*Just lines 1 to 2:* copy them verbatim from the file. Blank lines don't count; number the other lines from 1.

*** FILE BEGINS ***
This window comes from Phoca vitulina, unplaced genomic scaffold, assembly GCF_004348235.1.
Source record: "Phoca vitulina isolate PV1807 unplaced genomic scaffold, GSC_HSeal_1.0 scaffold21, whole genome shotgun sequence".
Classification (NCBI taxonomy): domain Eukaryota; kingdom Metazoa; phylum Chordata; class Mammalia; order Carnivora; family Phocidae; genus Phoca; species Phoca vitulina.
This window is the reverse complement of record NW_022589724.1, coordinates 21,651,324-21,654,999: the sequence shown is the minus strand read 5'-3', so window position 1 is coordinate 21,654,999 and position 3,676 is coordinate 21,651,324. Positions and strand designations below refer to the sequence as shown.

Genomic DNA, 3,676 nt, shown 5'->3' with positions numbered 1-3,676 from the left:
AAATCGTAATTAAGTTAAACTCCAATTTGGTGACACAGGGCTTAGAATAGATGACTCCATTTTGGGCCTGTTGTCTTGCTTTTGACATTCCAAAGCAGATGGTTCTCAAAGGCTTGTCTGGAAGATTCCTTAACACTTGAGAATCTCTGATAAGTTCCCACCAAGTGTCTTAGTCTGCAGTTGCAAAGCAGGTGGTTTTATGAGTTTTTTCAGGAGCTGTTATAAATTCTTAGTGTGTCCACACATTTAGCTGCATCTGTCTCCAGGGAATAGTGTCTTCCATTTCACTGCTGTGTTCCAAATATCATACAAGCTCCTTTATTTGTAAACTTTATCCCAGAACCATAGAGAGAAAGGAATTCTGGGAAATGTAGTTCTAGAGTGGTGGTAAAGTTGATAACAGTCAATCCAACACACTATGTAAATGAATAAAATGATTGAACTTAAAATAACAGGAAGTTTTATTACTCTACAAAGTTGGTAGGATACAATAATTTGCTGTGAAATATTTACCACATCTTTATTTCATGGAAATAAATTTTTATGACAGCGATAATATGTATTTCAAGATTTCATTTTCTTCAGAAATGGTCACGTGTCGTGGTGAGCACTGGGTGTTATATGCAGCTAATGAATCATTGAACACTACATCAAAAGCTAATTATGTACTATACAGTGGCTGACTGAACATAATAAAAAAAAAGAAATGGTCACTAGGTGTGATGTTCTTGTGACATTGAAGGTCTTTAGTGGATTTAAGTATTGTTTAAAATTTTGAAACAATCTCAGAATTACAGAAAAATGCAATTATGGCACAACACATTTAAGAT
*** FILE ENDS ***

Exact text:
This window comes from Phoca vitulina, unplaced genomic scaffold, assembly GCF_004348235.1.
Source record: "Phoca vitulina isolate PV1807 unplaced genomic scaffold, GSC_HSeal_1.0 scaffold21, whole genome shotgun sequence".